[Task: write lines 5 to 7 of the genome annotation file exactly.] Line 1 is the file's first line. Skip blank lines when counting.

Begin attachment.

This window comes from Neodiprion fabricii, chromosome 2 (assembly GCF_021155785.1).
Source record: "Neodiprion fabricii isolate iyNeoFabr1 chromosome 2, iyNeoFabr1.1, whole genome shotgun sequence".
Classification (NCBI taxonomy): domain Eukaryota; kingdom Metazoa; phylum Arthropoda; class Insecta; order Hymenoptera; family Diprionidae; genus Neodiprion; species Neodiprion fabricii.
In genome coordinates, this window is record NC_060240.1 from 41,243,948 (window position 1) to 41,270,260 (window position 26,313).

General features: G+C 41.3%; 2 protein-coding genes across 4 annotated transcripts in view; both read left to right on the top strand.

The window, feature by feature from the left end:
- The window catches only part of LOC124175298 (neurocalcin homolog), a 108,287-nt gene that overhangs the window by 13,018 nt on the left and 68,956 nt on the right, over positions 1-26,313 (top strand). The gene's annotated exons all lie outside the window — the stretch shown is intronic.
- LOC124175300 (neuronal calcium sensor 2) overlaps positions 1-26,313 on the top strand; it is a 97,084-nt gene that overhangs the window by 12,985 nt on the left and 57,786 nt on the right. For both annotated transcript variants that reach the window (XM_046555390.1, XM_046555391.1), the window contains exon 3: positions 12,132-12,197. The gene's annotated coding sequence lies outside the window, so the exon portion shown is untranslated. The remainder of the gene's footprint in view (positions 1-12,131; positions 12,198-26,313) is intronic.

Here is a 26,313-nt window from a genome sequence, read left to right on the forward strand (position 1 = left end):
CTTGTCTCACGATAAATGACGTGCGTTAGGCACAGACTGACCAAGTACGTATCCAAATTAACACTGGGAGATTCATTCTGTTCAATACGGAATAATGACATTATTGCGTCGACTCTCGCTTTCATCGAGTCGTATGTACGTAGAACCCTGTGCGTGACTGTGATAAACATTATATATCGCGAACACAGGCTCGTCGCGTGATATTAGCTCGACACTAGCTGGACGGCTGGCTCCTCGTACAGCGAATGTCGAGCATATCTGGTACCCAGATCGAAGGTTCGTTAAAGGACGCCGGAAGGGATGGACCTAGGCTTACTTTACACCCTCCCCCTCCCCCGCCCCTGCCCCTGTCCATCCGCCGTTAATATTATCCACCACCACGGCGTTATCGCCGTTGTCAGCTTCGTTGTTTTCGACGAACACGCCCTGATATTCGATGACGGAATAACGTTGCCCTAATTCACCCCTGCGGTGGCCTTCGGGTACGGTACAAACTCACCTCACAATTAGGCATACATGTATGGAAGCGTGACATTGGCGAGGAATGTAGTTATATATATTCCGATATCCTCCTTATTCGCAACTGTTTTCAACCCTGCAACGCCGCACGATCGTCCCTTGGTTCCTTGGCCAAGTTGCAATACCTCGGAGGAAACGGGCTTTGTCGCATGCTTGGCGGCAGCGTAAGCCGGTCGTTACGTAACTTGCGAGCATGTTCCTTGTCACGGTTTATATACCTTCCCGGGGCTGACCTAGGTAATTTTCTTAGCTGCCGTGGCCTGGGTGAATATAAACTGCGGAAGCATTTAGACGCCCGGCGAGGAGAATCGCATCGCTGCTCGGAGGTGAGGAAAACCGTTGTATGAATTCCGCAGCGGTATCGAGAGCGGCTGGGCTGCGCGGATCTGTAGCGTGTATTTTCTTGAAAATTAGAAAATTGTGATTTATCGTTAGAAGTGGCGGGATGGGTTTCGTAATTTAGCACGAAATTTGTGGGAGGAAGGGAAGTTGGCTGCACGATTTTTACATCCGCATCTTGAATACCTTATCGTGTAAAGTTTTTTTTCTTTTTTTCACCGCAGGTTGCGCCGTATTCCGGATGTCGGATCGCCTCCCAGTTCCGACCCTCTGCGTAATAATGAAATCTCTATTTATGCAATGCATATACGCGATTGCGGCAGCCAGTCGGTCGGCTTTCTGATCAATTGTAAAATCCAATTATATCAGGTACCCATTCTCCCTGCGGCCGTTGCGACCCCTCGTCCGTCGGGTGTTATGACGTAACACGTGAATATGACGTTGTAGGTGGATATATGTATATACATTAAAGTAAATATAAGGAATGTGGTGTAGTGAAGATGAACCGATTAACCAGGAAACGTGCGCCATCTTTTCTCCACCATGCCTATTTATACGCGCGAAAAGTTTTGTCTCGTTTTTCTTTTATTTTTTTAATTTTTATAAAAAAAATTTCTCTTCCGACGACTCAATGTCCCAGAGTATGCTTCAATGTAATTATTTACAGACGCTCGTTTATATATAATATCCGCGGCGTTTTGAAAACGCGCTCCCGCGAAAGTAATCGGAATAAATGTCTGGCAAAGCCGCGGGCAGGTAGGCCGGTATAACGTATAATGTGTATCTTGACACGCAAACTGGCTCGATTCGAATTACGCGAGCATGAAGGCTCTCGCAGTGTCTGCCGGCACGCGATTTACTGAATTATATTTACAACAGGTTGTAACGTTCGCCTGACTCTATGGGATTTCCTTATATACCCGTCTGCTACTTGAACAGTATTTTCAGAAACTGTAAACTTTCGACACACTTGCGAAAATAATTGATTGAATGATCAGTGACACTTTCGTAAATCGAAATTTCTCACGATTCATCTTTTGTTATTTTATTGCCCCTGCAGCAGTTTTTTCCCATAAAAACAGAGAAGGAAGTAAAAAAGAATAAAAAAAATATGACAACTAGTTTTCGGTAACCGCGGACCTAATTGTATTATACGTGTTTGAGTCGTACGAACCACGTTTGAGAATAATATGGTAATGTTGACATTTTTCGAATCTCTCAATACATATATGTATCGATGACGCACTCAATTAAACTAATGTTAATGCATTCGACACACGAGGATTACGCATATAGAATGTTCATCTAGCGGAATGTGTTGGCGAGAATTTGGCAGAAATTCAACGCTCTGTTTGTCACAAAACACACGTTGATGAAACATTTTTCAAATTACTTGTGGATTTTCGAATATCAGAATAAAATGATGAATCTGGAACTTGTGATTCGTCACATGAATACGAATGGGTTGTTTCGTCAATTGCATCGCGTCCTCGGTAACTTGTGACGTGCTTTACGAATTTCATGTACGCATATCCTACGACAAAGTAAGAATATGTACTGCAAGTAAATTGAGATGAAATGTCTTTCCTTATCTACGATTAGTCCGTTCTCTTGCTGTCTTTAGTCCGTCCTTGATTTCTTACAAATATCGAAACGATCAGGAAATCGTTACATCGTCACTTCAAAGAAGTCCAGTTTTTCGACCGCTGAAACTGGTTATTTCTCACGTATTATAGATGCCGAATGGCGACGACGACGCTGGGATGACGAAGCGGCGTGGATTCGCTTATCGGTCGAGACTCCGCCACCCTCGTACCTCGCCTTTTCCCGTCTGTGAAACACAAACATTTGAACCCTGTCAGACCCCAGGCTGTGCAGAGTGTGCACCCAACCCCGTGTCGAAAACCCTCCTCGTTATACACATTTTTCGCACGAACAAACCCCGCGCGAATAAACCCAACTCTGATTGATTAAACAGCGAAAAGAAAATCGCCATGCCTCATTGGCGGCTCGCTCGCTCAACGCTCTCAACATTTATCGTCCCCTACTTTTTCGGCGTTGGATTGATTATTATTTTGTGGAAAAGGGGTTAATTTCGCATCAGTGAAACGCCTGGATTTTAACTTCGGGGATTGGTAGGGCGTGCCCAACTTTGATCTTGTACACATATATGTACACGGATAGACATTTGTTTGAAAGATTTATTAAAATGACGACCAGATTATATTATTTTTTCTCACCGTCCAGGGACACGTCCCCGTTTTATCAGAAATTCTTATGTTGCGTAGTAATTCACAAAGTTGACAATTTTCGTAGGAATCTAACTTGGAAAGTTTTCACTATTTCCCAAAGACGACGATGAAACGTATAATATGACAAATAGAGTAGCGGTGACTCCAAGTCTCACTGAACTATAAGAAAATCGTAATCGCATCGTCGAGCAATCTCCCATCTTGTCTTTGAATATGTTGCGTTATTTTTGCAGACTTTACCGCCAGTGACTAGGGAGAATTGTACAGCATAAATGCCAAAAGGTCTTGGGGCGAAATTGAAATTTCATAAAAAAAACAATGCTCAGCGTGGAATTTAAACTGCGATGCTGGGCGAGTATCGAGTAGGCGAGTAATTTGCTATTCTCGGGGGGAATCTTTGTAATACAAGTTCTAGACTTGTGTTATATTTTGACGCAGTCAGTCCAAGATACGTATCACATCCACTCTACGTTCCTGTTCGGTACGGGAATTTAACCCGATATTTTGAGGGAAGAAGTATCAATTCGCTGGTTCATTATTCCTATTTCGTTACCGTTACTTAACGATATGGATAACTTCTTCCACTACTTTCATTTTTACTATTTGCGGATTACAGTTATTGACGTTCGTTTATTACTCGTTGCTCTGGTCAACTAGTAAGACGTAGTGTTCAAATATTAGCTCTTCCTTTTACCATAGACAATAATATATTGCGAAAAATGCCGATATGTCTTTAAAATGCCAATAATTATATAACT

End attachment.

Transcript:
General features: G+C 41.3%; 2 protein-coding genes across 4 annotated transcripts in view; both read left to right on the top strand.

The window, feature by feature from the left end:
- The window catches only part of LOC124175298 (neurocalcin homolog), a 108,287-nt gene that overhangs the window by 13,018 nt on the left and 68,956 nt on the right, over positions 1-26,313 (top strand). The gene's annotated exons all lie outside the window — the stretch shown is intronic.